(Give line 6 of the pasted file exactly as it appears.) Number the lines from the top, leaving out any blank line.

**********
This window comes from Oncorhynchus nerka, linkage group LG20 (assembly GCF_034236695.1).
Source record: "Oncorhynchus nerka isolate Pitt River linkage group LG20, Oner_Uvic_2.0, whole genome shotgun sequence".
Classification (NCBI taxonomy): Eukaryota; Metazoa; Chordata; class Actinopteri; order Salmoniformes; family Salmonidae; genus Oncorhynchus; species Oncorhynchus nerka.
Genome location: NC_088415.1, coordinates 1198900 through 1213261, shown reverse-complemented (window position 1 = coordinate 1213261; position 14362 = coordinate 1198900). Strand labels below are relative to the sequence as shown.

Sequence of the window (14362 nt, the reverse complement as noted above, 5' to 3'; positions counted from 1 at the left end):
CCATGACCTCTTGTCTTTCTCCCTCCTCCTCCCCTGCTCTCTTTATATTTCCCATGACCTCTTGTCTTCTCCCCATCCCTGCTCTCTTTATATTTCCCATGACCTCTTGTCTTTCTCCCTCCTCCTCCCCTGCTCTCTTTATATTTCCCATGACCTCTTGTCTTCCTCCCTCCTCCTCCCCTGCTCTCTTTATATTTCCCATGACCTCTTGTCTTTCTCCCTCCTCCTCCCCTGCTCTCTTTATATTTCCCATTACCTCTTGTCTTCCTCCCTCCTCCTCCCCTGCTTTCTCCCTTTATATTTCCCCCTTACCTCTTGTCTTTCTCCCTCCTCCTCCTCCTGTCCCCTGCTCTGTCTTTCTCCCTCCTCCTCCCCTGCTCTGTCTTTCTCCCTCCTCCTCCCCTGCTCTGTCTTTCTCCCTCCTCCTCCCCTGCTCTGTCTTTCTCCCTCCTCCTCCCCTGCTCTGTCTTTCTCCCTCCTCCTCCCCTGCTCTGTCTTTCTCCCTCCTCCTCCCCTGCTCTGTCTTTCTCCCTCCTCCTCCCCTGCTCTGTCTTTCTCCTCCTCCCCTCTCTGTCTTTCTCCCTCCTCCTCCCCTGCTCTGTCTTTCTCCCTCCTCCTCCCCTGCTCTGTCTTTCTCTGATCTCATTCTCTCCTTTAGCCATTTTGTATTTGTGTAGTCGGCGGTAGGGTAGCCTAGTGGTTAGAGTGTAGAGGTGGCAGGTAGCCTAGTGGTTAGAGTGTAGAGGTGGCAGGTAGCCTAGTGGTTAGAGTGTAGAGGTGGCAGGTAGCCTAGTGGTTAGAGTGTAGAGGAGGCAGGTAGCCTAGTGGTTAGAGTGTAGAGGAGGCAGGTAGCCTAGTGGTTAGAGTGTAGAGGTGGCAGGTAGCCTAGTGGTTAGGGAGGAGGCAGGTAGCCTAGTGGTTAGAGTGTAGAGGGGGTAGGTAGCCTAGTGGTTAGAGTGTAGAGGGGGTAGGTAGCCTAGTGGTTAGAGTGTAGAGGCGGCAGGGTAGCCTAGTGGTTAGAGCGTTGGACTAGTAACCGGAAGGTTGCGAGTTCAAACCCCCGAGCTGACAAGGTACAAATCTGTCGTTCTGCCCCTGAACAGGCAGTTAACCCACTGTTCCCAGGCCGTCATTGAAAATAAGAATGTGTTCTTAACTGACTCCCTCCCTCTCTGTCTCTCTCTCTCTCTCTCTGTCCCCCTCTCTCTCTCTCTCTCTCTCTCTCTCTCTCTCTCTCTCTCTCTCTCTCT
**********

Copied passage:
CCATGACCTCTTGTCTTTCTCCCTCCTCCTCCCCTGCTCTCTTTATATTTCCCATGACCTCTTGTCTTCTCCCCATCCCTGCTCTCTTTATATTTCCCATGACCTCTTGTCTTTCTCCCTCCTCCTCCCCTGCTCTCTTTATATTTCCCATGACCTCTTGTCTTCCTCCCTCCTCCTCCCCTGCTCTCTTTATATTTCCCATGACCTCTTGTCTTTCTCCCTCCTCCTCCCCTGCTCTCTTTATATTTCCCATTACCTCTTGTCTTCCTCCCTCCTCCTCCCCTGCTTTCTCCCTTTATATTTCCCCCTTACCTCTTGTCTTTCTCCCTCCTCCTCCTCCTGTCCCCTGCTCTGTCTTTCTCCCTCCTCCTCCCCTGCTCTGTCTTTCTCCCTCCTCCTCCCCTGCTCTGTCTTTCTCCCTCCTCCTCCCCTGCTCTGTCTTTCTCCCTCCTCCTCCCCTGCTCTGTCTTTCTCCCTCCTCCTCCCCTGCTCTGTCTTTCTCCCTCCTCCTCCCCTGCTCTGTCTTTCTCCCTCCTCCTCCCCTGCTCTGTCTTTCTCCTCCTCCCCTCTCTGTCTTTCTCCCTCCTCCTCCCCTGCTCTGTCTTTCTCCCTCCTCCTCCCCTGCTCTGTCTTTCTCTGATCTCATTCTCTCCTTTAGCCATTTTGTATTTGTGTAGTCGGCGGTAGGGTAGCCTAGTGGTTAGAGTGTAGAGGTGGCAGGTAGCCTAGTGGTTAGAGTGTAGAGGTGGCAGGTAGCCTAGTGGTTAGAGTGTAGAGGTGGCAGGTAGCCTAGTGGTTAGAGTGTAGAGGAGGCAGGTAGCCTAGTGGTTAGAGTGTAGAGGAGGCAGGTAGCCTAGTGGTTAGAGTGTAGAGGTGGCAGGTAGCCTAGTGGTTAGGGAGGAGGCAGGTAGCCTAGTGGTTAGAGTGTAGAGGGGGTAGGTAGCCTAGTGGTTAGAGTGTAGAGGGGGTAGGTAGCCTAGTGGTTAGAGTGTAGAGGCGGCAGGGTAGCCTAGTGGTTAGAGCGTTGGACTAGTAACCGGAAGGTTGCGAGTTCAAACCCCCGAGCTGACAAGGTACAAATCTGTCGTTCTGCCCCTGAACAGGCAGTTAACCCACTGTTCCCAGGCCGTCATTGAAAATAAGAATGTGTTCTTAACTGACTCCCTCCCTCTCTGTCTCTCTCTCTCTCTCTCTGTCCCCCTCTCTCTCTCTCTCTCTCTCTCTCTCTCTCTCTCTCTCTCTCTCTCTCT